And it’s heartbreaking because he was making a go of it, for months. Does your time in the woods influence your music at all?
Everything influences my music, not just my time out. I write a lot on the road, too (laughs). You don’t know how many times I’ve been asked this. It’s really funny. When I go out for an extended survival period—which I don’t do much of, mostly I forage to connect to the land—but I’ve never taken my guitar. I don’t have that kind of agenda when I’m out there. I’m just trying to experience what’s around me. It’s sometimes different, depending on what my purpose is out there. If I’m going out with the family, camping, that’s a different experience altogether than if I’m doing survival. People don’t realize what it really takes to sustain yourself if you’re going it alone. It’s a massive skillset for one, but also it burns so many calories when you’re out getting shelter, fire, food, that you really don’t have much time for anything else.
There’s not much leisure time, I guess.
No, there’s really not. That’s why, in tribal living, there was a division of labor. You had your whole tribe to depend on. Nobody did everything by himself. So it’s sort of a weird scenario. To begin with it’s kind of odd, I mean, you wouldn’t voluntarily put yourself in a position where you had to make everything yourself. It’s kind of silly, but it’s a device to get closer to the land.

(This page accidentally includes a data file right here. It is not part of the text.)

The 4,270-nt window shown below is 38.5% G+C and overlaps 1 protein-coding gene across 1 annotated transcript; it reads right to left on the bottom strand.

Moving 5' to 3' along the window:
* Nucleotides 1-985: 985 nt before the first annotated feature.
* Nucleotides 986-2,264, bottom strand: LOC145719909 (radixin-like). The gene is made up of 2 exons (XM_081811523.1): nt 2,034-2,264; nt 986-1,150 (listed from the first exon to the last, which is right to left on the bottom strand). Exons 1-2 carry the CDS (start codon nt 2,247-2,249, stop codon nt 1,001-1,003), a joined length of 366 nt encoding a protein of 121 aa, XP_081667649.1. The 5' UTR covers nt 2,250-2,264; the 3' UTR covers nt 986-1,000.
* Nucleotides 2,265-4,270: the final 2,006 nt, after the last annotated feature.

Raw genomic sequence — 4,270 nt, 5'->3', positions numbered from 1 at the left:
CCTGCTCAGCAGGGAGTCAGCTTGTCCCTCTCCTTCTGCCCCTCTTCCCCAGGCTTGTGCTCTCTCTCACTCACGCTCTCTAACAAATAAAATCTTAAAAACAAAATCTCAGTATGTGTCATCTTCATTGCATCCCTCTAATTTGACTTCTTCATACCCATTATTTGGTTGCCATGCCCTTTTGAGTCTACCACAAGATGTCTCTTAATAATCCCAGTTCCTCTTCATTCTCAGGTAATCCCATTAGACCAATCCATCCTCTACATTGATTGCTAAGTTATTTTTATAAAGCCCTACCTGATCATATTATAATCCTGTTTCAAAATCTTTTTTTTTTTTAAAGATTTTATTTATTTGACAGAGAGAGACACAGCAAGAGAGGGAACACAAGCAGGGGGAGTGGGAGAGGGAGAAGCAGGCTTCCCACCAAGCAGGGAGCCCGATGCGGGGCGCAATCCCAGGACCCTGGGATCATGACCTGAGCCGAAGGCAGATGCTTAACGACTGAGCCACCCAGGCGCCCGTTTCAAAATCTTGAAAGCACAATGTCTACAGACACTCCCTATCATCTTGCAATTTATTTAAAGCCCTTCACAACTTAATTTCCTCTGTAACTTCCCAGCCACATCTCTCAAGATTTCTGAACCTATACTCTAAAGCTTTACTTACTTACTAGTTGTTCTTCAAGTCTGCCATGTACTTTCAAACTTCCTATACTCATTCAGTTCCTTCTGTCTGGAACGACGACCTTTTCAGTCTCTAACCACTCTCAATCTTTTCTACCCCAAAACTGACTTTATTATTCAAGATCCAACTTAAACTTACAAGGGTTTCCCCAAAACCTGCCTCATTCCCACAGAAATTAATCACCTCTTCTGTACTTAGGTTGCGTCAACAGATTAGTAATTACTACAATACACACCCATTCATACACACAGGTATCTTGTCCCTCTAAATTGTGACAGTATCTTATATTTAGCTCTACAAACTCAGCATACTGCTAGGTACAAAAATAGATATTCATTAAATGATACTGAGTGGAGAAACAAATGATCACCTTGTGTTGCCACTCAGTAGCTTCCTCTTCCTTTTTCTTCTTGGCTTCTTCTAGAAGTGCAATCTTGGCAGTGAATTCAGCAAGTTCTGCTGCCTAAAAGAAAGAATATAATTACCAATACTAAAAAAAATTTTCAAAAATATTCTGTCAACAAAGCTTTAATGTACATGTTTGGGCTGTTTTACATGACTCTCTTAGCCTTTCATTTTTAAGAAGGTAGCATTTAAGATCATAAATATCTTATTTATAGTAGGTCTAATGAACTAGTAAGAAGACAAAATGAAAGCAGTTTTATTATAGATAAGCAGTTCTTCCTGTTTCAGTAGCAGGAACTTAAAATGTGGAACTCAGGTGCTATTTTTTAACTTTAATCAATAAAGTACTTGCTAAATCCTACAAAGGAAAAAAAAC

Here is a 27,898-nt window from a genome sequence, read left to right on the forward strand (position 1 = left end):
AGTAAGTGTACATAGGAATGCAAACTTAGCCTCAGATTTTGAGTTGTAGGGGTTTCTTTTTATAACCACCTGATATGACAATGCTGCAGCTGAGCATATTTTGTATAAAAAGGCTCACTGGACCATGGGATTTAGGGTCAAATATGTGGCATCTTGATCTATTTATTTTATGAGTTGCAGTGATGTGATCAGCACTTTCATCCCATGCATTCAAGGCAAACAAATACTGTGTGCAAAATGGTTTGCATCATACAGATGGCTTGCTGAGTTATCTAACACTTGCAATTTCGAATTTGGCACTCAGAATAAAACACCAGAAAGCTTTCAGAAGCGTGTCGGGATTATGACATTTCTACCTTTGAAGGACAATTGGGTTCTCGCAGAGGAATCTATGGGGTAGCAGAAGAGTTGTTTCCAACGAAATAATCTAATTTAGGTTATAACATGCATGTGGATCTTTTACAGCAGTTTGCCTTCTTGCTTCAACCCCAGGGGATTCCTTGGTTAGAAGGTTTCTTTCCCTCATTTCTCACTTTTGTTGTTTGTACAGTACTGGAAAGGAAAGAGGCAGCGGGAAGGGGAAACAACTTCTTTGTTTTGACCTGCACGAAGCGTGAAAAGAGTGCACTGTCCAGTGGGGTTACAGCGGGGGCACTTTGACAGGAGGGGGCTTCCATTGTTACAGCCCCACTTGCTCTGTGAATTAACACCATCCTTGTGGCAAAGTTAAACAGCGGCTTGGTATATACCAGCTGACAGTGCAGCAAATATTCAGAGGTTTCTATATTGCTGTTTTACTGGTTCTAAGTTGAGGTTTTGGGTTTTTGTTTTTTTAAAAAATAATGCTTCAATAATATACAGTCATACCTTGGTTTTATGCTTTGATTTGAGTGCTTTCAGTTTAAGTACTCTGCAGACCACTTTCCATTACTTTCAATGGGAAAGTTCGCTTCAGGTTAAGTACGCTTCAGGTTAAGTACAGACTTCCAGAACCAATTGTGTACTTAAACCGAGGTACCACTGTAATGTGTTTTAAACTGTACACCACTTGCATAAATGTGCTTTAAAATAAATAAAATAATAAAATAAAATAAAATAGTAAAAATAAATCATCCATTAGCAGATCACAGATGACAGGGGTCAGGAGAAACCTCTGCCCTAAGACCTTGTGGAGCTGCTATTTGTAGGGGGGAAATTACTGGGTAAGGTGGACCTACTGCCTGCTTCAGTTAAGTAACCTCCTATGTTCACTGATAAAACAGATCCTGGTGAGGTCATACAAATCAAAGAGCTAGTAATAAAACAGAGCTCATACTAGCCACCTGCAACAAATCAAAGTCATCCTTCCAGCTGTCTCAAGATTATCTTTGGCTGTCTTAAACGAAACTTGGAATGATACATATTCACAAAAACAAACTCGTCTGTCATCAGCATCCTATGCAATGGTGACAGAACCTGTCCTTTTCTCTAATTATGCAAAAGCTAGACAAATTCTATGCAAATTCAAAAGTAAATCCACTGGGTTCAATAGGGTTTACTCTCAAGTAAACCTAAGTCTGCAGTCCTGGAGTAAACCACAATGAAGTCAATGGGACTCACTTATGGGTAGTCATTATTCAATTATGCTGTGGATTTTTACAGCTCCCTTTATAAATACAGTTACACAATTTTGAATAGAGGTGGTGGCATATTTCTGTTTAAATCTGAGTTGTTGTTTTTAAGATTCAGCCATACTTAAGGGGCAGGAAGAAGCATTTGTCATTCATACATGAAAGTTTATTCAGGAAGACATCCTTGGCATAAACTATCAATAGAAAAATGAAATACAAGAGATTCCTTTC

Your new album is fantastic, in all regards, lyrically and musically. Do you feel it has a different dimension than your previous albums?
For sure. The last record, I think, had its own deal so I’m proud of that. On this one, if you saw pictures of the studio online, Vox Studios, it’s really untouched from the ‘50s. The guy who owns it now was the producer and also played a lot on the record. He bought the place from a family in the ‘50s and it was modeled after Sun Studios. I think he restored some of it but it was pretty much left as is, so it’s like walking into a time machine a little bit. It’s not like the average studio you’d walk into today. It kind of reminds me of Catholic school (laughs). I know that sounds weird. I used to go to school as a kid in this old building at a Catholic school. The floors have a certain feel to them… probably asbestos.
That authentic asbestos feel is hard to replicate!
(Laughs) Yeah, yeah. And it had that same kind of smell. Anyway, the vibe of that room is really present on the record. I wouldn’t have gotten that anywhere else. It’s all about the vibe for me because I have a hard time with recording. I really do. It’s hard to suspend my disbelief when I’m in the studio because there’s no audience. A lot of times I’ll have my guitar and will be singing and hearing the rest of the band through headphones in another room, so that’s kind of difficult. We really tried to keep it as live as possible for the record.